▶ Watch Video: Trump federal indictment unsealed in classified documents case

Washington — Former President Donald Trump has been charged by the Justice Department in connection with its investigation into his handling of sensitive government recovered after he left the White House, marking the first time in U.S. history that a former president faces federal criminal charges.

The 38-count indictment naming Trump and aide Walt Nauta as defendants, unsealed Friday, comes in the wake of a lengthy effort by the National Archives and Records Administration to retrieve materials Trump had at his South Florida residence, Mar-a-Lago, after his presidency ended in January 2021.

Wrangling between Trump and the National Archives initially took place behind the scenes with secret subpoenas for the records and security camera footage, but the dispute burst into public view on Aug. 8, 2022, when the FBI conducted a court-authorized search of the property.

Public court filings stemming from the Mar-a-Lago search and a related legal dispute over the Justice Department’s access to the 33 boxes of material seized — 13 of which contained just over 100 documents marked classified — revealed Trump was under investigation for the alleged removal or destruction of records, obstruction of justice and potentially violating a provision of the Espionage Act related to gathering, transmitting or losing defense information.

In all, roughly 300 documents marked classified were recovered by federal investigators from the South Florida property after Trump left office.

The former president has denied any wrongdoing in connection with the investigation. Regarding his handling of government documents, he has claimed at times that he declassified the sensitive documents discovered at Mar-a-Lago. Trump has also asserted the materials he kept were “personal” and therefore didn’t have to be turned over to the National Archives and Records Administration when he left office and that they were shielded by executive privilege.

Here’s a look at the events that transpired over the course of the government’s attempts to get back the documents, gleaned from court filings, government records and media reports. A timeline of the legal battle that ensued over the documents can be found here.


Jan. 14: Six days before the presidential transition, movers are photographed wheeling boxes out of the White House complex and placing them on nearby trucks.

Workers move boxes onto a truck on West Executive Avenue between the West Wing of the White House and the Eisenhower Executive Office Building on Jan. 14, 2021.

Drew Angerer / Getty Images

Jan. 18: CBS Miami reports moving trucks are observed at Mar-a-Lago. 

Jan. 19: Trump tells the Archives that he has designated Mark Meadows, Pat Cipollone, Pat Philbin, Scott Gast, Steven Engel and Michael Purpura, who served in his administration either within the White House or Justice Department, as his representatives to handle matters pertaining to records from his presidency.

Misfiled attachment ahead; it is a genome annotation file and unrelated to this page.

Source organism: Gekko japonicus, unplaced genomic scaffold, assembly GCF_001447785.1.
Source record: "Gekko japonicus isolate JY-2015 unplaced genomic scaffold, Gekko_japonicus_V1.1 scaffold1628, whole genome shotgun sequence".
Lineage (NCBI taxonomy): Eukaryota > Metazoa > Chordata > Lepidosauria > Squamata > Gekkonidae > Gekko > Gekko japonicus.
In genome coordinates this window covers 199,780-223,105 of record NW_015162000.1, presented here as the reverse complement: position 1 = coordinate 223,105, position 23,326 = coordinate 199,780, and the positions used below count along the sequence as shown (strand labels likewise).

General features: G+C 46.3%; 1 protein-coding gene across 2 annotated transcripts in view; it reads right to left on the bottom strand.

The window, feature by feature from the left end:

May 6: The Archives requests that Trump turn over missing records, and continues to ask for the documents until late December.

December: A Trump representative informs the Archives they located 12 boxes of material at Mar-a-Lago and the agency arranges for them to be securely brought back to Washington. Archives officials say they “did not visit or ‘raid’ the Mar-a-Lago property.”


Jan. 18: Fifteen boxes of records, some containing classified material, are retrieved from Mar-a-Lago by Archives representatives.

Jan. 31: The Archives says in a statement that some of Trump’s presidential records it received included “paper records that had been torn up by” the former president.

“As has been reported in the press since 2018, White House records management officials during the Trump Administration recovered and taped together some of the torn-up records,” the agency said. “These were turned over to the National Archives at the end of the Trump Administration, along with a number of torn-up records that had not been reconstructed by the White House.”

The Archives notes that under the Presidential Record Act, all records created by presidents must be handed over to the agency at the end of their administrations.

Feb. 7: The Archives confirms that in mid-January, it arranged for the 15 boxes containing presidential records to be transported from Mar-a-Lago to the agency. It says Trump’s representatives are “continuing to search” for more records that belong to the Archives and notes that under federal law, they should’ve been transferred from the White House at the end of the Trump administration.

Feb. 9: The Archives’ Office of the Inspector General sends a referral to the Justice Department requesting it investigate Trump’s handling of records. The referral notes a preliminary review of the 15 boxes taken from Mar-a-Lago indicated they contained newspapers, printed news articles, photos, notes, presidential correspondence and “a lot of classified records.”

“Of most significant concern was that highly classified records were unfoldered, intermixed with other records, and otherwise unproperly [sic] identified,” the referral stated.

Feb. 18: David Ferriero, then-archivist of the United States, sends a letter to House Oversight and Reform Committee Chairwoman Carolyn Maloney informing her some of the boxes retrieved by the Archives in mid-January contained items marked as classified national security information, and asked Trump’s representatives to continue searching for any additional presidential records that had not been transferred to the Archives.